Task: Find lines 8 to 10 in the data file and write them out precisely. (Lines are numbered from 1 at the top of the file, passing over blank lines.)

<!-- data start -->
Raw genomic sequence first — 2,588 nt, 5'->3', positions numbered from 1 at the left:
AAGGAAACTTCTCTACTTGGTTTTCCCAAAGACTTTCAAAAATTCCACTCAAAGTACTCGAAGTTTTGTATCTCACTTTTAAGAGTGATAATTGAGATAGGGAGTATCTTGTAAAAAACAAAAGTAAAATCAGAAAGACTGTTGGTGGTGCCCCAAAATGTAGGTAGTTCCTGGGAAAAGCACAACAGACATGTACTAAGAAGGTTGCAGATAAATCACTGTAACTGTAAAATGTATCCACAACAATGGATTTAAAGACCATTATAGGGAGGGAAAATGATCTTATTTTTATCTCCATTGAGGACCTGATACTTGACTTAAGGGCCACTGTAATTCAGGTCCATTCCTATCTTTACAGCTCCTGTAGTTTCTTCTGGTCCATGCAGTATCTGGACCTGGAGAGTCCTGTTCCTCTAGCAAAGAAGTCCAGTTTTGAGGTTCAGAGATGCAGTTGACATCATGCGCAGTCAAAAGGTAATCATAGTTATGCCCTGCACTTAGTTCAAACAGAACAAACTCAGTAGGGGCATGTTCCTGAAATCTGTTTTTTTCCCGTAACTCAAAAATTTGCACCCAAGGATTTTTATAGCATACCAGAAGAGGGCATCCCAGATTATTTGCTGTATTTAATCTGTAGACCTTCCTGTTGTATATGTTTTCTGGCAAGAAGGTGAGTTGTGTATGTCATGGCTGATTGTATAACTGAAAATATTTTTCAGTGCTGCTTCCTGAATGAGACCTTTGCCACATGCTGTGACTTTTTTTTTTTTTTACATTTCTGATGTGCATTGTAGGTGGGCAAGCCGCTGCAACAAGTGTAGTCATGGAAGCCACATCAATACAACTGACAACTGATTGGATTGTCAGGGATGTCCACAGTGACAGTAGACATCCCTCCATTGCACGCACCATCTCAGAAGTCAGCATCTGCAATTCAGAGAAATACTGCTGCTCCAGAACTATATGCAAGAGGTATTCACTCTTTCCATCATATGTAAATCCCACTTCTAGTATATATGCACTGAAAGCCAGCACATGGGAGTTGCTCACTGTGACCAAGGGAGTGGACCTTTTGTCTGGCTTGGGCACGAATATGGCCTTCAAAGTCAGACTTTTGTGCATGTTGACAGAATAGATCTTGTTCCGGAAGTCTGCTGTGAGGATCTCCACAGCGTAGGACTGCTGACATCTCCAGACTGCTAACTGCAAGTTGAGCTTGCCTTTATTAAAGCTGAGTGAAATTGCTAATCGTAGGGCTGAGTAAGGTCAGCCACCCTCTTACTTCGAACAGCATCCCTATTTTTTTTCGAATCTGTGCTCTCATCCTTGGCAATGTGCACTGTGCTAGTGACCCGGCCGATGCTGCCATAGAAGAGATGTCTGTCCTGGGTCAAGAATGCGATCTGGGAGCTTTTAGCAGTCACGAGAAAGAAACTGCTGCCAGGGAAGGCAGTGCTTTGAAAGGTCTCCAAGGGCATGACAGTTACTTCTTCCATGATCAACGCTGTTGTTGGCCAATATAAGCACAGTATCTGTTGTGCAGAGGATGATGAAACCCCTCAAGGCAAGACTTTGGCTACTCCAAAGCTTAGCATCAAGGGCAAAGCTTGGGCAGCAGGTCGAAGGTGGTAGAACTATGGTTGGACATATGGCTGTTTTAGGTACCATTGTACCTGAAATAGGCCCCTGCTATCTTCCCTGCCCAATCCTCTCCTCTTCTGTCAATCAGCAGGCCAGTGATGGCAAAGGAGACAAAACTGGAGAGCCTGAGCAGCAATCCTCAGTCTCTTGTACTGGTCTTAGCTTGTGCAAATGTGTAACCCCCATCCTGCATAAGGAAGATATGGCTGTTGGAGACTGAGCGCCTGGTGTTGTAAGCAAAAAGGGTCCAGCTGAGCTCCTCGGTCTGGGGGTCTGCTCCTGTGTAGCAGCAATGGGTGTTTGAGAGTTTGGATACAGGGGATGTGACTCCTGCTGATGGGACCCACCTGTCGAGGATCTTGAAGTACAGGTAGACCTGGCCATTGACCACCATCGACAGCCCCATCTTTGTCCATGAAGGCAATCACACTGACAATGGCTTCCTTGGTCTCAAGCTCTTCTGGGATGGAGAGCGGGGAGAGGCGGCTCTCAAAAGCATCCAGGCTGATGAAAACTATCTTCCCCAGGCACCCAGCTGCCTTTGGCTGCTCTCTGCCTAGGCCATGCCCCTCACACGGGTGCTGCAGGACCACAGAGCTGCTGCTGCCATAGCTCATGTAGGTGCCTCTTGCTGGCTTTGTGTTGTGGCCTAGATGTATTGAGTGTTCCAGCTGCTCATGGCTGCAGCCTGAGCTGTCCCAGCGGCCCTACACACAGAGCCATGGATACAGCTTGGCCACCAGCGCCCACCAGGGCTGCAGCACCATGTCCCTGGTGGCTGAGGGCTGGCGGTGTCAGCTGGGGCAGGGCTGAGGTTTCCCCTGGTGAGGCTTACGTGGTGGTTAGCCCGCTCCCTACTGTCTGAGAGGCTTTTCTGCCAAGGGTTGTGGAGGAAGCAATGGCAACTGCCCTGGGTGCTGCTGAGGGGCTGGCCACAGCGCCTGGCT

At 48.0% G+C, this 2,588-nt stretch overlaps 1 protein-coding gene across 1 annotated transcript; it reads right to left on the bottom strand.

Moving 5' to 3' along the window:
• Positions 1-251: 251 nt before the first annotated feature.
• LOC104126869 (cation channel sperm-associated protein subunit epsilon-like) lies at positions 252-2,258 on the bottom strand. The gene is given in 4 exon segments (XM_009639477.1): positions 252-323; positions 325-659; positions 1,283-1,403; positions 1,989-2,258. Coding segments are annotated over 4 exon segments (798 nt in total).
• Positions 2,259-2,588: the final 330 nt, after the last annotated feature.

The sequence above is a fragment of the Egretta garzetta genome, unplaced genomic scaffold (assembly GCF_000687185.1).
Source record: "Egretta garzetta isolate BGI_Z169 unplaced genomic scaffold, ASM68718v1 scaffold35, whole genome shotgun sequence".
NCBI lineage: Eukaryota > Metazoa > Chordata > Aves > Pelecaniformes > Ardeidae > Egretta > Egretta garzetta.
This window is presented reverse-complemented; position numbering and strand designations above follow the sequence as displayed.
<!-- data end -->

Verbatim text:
The sequence above is a fragment of the Egretta garzetta genome, unplaced genomic scaffold (assembly GCF_000687185.1).
Source record: "Egretta garzetta isolate BGI_Z169 unplaced genomic scaffold, ASM68718v1 scaffold35, whole genome shotgun sequence".
NCBI lineage: Eukaryota > Metazoa > Chordata > Aves > Pelecaniformes > Ardeidae > Egretta > Egretta garzetta.